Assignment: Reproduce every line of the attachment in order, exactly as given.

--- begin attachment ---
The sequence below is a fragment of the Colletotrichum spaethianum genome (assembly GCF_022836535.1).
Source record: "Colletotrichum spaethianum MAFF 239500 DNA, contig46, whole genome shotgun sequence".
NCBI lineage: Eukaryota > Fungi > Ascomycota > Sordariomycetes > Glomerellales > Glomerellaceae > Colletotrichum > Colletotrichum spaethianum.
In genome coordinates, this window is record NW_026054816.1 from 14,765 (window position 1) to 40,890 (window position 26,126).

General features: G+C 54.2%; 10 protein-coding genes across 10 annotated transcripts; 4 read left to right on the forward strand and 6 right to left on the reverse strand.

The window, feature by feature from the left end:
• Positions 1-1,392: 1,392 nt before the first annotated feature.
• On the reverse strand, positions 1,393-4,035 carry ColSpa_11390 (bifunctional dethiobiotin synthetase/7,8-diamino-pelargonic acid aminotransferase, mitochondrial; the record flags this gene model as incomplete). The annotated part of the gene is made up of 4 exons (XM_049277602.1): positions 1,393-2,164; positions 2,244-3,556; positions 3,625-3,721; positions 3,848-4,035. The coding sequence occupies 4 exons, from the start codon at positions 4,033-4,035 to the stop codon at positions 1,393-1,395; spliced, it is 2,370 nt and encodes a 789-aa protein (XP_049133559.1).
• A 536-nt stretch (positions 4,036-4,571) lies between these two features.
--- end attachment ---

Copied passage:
The sequence below is a fragment of the Colletotrichum spaethianum genome (assembly GCF_022836535.1).
Source record: "Colletotrichum spaethianum MAFF 239500 DNA, contig46, whole genome shotgun sequence".
NCBI lineage: Eukaryota > Fungi > Ascomycota > Sordariomycetes > Glomerellales > Glomerellaceae > Colletotrichum > Colletotrichum spaethianum.
In genome coordinates, this window is record NW_026054816.1 from 14,765 (window position 1) to 40,890 (window position 26,126).

General features: G+C 54.2%; 10 protein-coding genes across 10 annotated transcripts; 4 read left to right on the forward strand and 6 right to left on the reverse strand.

The window, feature by feature from the left end:
• Positions 1-1,392: 1,392 nt before the first annotated feature.
• On the reverse strand, positions 1,393-4,035 carry ColSpa_11390 (bifunctional dethiobiotin synthetase/7,8-diamino-pelargonic acid aminotransferase, mitochondrial; the record flags this gene model as incomplete). The annotated part of the gene is made up of 4 exons (XM_049277602.1): positions 1,393-2,164; positions 2,244-3,556; positions 3,625-3,721; positions 3,848-4,035. The coding sequence occupies 4 exons, from the start codon at positions 4,033-4,035 to the stop codon at positions 1,393-1,395; spliced, it is 2,370 nt and encodes a 789-aa protein (XP_049133559.1).
• A 536-nt stretch (positions 4,036-4,571) lies between these two features.